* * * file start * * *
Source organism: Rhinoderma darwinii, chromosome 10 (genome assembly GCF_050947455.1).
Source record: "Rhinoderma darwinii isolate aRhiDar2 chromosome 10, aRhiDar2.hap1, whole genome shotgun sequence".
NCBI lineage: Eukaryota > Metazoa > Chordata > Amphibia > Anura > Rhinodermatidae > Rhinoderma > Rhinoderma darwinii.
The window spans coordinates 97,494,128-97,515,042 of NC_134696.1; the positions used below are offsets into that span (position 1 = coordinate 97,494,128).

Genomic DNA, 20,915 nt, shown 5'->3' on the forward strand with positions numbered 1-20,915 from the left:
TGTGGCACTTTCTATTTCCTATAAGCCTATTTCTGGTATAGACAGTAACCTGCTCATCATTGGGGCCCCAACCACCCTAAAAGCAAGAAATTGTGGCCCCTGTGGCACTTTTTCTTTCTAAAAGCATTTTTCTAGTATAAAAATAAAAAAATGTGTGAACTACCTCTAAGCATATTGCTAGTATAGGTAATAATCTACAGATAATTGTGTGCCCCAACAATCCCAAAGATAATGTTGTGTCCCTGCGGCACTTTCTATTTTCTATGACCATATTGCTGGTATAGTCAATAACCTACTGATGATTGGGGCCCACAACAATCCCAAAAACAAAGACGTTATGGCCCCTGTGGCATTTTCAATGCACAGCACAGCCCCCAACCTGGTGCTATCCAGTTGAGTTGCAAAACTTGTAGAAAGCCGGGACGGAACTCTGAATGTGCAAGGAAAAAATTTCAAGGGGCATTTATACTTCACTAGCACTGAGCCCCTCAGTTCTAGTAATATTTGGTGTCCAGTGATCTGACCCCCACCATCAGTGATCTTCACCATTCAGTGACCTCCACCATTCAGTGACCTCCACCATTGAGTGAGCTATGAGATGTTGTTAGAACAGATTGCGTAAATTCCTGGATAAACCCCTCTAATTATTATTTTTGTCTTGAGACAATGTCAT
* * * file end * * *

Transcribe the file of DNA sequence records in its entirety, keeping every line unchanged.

Source organism: Rhinoderma darwinii, chromosome 10 (genome assembly GCF_050947455.1).
Source record: "Rhinoderma darwinii isolate aRhiDar2 chromosome 10, aRhiDar2.hap1, whole genome shotgun sequence".
NCBI lineage: Eukaryota > Metazoa > Chordata > Amphibia > Anura > Rhinodermatidae > Rhinoderma > Rhinoderma darwinii.
The window spans coordinates 97,494,128-97,515,042 of NC_134696.1; the positions used below are offsets into that span (position 1 = coordinate 97,494,128).

Genomic DNA, 20,915 nt, shown 5'->3' on the forward strand with positions numbered 1-20,915 from the left:
TGTGGCACTTTCTATTTCCTATAAGCCTATTTCTGGTATAGACAGTAACCTGCTCATCATTGGGGCCCCAACCACCCTAAAAGCAAGAAATTGTGGCCCCTGTGGCACTTTTTCTTTCTAAAAGCATTTTTCTAGTATAAAAATAAAAAAATGTGTGAACTACCTCTAAGCATATTGCTAGTATAGGTAATAATCTACAGATAATTGTGTGCCCCAACAATCCCAAAGATAATGTTGTGTCCCTGCGGCACTTTCTATTTTCTATGACCATATTGCTGGTATAGTCAATAACCTACTGATGATTGGGGCCCACAACAATCCCAAAAACAAAGACGTTATGGCCCCTGTGGCATTTTCAATGCACAGCACAGCCCCCAACCTGGTGCTATCCAGTTGAGTTGCAAAACTTGTAGAAAGCCGGGACGGAACTCTGAATGTGCAAGGAAAAAATTTCAAGGGGCATTTATACTTCACTAGCACTGAGCCCCTCAGTTCTAGTAATATTTGGTGTCCAGTGATCTGACCCCCACCATCAGTGATCTTCACCATTCAGTGACCTCCACCATTCAGTGACCTCCACCATTGAGTGAGCTATGAGATGTTGTTAGAACAGATTGCGTAAATTCCTGGATAAACCCCTCTAATTATTATTTTTGTCTTGAGACAATGTCAT